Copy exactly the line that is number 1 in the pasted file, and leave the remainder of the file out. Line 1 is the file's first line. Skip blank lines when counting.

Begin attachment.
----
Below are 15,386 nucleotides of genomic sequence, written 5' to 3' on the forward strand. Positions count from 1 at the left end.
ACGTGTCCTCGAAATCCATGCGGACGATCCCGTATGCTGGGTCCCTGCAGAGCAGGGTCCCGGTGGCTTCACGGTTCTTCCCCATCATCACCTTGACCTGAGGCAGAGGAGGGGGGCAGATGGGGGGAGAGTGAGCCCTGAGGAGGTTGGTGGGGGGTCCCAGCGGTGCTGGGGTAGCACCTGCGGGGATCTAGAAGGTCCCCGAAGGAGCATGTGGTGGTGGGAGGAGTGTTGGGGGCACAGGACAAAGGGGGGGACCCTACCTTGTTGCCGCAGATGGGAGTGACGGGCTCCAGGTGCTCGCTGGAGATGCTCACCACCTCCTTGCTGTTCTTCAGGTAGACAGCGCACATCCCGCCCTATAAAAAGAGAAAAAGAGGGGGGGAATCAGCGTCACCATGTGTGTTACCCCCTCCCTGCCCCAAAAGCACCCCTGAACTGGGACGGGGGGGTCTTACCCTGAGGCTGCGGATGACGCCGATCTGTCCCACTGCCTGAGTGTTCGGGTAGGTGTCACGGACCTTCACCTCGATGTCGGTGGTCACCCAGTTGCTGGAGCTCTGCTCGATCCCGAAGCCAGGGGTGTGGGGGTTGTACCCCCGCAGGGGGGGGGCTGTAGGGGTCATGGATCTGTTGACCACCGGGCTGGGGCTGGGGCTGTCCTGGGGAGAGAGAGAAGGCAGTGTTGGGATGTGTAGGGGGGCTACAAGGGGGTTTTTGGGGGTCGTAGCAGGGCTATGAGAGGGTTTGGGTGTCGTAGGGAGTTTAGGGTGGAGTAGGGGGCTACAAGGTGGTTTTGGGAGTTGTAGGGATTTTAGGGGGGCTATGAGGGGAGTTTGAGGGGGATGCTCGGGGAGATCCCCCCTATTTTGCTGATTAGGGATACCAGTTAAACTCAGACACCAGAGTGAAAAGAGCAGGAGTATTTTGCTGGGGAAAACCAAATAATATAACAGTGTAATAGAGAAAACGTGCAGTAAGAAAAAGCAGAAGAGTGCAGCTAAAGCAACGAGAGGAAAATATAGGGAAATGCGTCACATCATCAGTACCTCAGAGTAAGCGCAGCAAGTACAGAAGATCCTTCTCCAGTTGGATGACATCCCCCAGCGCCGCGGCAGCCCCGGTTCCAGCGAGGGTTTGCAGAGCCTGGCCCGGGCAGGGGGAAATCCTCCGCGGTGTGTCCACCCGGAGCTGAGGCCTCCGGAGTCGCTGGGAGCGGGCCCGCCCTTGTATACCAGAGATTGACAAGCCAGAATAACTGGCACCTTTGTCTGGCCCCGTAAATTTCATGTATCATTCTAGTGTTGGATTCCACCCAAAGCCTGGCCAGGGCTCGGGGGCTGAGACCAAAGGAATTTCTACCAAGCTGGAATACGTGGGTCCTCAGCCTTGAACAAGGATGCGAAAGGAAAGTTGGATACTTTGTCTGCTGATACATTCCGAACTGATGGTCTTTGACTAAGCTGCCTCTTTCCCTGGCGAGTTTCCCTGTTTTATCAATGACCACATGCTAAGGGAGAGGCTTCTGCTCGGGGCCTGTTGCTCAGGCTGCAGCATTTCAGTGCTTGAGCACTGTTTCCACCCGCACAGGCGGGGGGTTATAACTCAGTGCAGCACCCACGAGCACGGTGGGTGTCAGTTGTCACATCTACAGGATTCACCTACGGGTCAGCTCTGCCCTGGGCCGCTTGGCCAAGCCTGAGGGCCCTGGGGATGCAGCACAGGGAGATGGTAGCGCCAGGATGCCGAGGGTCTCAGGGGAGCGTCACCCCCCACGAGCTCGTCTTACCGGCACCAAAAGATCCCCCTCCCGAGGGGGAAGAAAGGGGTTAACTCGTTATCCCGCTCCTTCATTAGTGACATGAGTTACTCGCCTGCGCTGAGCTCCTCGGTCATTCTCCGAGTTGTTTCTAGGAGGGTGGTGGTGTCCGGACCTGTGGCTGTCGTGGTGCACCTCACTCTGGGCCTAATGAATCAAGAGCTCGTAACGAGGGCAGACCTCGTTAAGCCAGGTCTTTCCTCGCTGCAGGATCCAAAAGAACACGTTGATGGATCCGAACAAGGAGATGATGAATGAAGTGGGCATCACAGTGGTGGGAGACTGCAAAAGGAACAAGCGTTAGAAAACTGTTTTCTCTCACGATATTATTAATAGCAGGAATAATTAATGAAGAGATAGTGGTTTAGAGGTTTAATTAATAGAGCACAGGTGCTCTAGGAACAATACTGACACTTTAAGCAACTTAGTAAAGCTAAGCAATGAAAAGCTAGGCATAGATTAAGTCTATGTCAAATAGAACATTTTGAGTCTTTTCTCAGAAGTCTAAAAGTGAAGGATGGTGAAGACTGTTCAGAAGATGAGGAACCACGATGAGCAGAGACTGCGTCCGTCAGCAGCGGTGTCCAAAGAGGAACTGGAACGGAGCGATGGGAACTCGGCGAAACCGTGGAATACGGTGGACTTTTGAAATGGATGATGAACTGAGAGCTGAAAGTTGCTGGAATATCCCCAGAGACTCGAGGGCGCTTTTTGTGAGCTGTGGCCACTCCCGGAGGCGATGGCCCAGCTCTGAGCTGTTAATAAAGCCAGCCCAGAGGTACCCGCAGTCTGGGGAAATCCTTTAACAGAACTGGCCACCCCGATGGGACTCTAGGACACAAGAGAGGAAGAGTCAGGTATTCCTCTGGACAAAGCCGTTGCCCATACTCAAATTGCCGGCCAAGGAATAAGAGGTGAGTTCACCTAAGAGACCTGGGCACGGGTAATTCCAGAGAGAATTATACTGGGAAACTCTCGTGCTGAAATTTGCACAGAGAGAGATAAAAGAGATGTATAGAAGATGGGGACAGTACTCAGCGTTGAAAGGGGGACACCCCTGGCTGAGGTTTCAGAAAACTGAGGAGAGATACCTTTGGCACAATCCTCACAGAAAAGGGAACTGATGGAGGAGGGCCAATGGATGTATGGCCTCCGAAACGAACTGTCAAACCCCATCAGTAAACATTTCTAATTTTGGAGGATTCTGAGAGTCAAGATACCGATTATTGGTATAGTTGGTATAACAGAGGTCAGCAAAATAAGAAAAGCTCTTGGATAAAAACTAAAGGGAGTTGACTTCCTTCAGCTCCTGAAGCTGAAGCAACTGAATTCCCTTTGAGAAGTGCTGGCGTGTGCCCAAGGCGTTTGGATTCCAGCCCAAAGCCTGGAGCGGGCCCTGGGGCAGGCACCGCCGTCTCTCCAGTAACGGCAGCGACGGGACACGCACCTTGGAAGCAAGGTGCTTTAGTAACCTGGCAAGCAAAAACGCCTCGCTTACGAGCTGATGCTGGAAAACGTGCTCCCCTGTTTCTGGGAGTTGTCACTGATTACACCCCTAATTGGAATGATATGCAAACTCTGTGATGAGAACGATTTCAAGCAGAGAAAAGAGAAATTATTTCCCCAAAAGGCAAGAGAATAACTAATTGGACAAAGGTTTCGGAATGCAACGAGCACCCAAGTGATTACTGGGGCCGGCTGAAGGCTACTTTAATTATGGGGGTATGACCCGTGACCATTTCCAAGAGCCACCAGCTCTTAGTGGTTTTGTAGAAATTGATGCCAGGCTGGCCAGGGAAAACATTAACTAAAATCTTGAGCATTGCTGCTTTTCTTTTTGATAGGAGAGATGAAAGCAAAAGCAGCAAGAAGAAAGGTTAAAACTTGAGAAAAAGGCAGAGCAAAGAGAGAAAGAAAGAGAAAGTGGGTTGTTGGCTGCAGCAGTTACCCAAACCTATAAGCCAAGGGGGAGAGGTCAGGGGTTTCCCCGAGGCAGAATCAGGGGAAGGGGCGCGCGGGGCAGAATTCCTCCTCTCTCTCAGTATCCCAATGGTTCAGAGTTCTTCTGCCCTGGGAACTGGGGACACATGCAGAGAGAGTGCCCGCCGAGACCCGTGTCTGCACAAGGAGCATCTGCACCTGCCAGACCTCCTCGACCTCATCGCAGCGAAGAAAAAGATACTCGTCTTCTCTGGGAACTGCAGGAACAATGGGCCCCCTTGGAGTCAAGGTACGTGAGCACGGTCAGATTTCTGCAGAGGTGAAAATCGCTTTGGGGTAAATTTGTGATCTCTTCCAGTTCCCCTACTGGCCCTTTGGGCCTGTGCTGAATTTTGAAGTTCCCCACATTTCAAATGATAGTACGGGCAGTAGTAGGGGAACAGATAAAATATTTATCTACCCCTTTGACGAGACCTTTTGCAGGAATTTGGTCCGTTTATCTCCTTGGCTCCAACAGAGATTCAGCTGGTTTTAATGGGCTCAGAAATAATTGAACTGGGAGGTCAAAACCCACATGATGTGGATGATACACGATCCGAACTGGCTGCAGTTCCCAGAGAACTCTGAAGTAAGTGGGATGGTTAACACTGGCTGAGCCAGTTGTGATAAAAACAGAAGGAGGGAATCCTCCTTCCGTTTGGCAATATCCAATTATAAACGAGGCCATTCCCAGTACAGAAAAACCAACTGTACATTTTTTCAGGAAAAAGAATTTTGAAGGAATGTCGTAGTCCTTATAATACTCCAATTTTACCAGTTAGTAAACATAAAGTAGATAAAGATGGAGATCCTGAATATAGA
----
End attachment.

Below are 15,386 nucleotides of genomic sequence, written 5' to 3' on the forward strand. Positions count from 1 at the left end.